IPC and United Nations unveil Paralympic Wall at Sochi 2014

March 6, 2014
Source: Paralympics

The ribbon of the Paralympic Wall was officially cut on Thursday (6 March) at the Coastal Paralympic Village by International Paralympic Committee (IPC) President Sir Philip Craven alongside UN Secretary-General's Special Adviser on Sport for Development and Peace, Wilfried Lemke, Russia's Deputy Prime Minister Dmitriy Kozak and Dmitry Chernyshenko, President of Sochi 2014.

They were joined by two-time Paralympic swimming champion Olesya Vladykina, Mayor of the Coastal Village.

The Wall, which is the Paralympic Movement's ongoing salute to the UN Convention on the Rights for Persons with Disabilities, was signed by the attending dignitaries in a show of their commitment to the furtherance and observance of the Convention.

Sir Philip said: "I truly believe Russia's first Paralympics can have the biggest impact on the host country, helping to transform the lives of 13 million Russians with an impairment.

"Just by staging these Games, Russia is sending a clear message to the world that it is willing, and wanting, to change.

"That message has been reinforced in recent years through the ratification of the UN Convention on the Rights for Persons with Disabilities, the passing of federal laws designed to improve the lives of people with an impairment, and by the creation of a barrier free Games infrastructure here in Sochi."

The Paralympic Wall is located in the international zone of the Paralympic Village, which has been built to be fully accessible, and can be signed by anyone.

It is hoped that by the end of Sochi 2014, hundreds of athletes, coaches, team officials and visitors to the Village will sign the Wall.

The structure has become a popular fixture of both Summer and Winter Paralympic Games, providing a place where people can show their support for the Paralympic Movement and personal commitment to the Convention.

The UN Convention on Rights for Persons with Disabilities features 50 articles. Articles 4 through to 32 define the rights of people with disabilities and the obligations the state parties have towards them. These include accessibility, equality and non-discrimination, living independently, mobility and participation in cultural life, recreation, leisure and sport.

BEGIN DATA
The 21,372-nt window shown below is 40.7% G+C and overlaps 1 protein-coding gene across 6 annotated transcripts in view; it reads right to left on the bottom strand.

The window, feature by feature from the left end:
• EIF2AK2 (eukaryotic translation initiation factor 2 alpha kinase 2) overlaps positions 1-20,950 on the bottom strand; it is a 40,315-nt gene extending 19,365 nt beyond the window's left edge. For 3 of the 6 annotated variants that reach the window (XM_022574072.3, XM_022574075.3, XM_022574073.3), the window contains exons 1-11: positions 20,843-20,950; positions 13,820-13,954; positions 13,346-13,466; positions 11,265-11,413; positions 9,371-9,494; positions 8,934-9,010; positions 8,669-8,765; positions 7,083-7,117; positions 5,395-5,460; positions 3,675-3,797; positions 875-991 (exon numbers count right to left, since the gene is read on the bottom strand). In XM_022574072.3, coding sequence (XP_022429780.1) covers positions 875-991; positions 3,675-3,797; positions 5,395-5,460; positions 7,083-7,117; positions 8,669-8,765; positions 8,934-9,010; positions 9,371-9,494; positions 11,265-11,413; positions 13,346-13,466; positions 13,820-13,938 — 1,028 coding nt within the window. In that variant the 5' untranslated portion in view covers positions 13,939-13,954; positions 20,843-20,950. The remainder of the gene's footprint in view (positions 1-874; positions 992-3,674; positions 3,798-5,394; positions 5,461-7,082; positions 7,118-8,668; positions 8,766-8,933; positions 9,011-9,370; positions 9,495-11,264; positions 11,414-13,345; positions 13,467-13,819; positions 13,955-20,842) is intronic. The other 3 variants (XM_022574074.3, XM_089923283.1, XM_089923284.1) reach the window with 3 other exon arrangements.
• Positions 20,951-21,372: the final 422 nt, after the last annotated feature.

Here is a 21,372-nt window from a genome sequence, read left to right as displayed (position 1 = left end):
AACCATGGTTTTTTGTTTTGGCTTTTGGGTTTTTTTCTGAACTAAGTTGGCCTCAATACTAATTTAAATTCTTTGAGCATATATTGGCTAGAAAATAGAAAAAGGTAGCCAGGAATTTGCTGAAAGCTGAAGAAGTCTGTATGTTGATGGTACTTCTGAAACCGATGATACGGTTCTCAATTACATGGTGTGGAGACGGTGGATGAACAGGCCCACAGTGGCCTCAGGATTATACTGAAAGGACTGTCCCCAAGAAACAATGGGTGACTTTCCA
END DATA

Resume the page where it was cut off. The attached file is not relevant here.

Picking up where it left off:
The Sochi 2014 Paralympic Winter Games will open on Friday (7 March), kicking off nine days of action which will see 547 athletes from 45 countries compete for 72 gold medals, with pictures beamed to a record 55 plus countries around the world.

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Notes to the Editor

About the IPC
The International Paralympic Committee (IPC) is the global governing body of the Paralympic Movement. The IPC supervises the organisation of the Summer and Winter Paralympic Games, and serves as the International Federation for nine sports, for which it supervises and co-ordinates the World Championships and other competitions. The IPC is committed to enabling Paralympic athletes to achieve sporting excellence and to develop sport opportunities for all persons with a disability from the beginner to elite level. In addition, the IPC aims to promote the Paralympic values, which include courage, determination, inspiration and equality.

Founded on 22 September 1989, the IPC is an international non-profit organisation formed and run by 176 National Paralympic Committees (NPCs) from five regions and four disability specific international sports federations (IOSDs). The IPC Headquarters and its management team are located in Bonn, Germany.

For further information, please contact Craig Spence, IPC Director of Media and Communications on e-mail: craig.spence@paralympic.org or call +7 93 84 54 19 74 (27 Feb-18 March) or +49-228-2097-230. Alternatively, please visit www.paralympic.org.

To watch videos and subscribe to ParalympicSport.TV, please go to www.youtube.com/ParalympicSportTV. Also, you can follow the Paralympic Movement on Facebook at www.facebook.com/ParalympicGames or on Twitter at www.twitter.com/paralympic.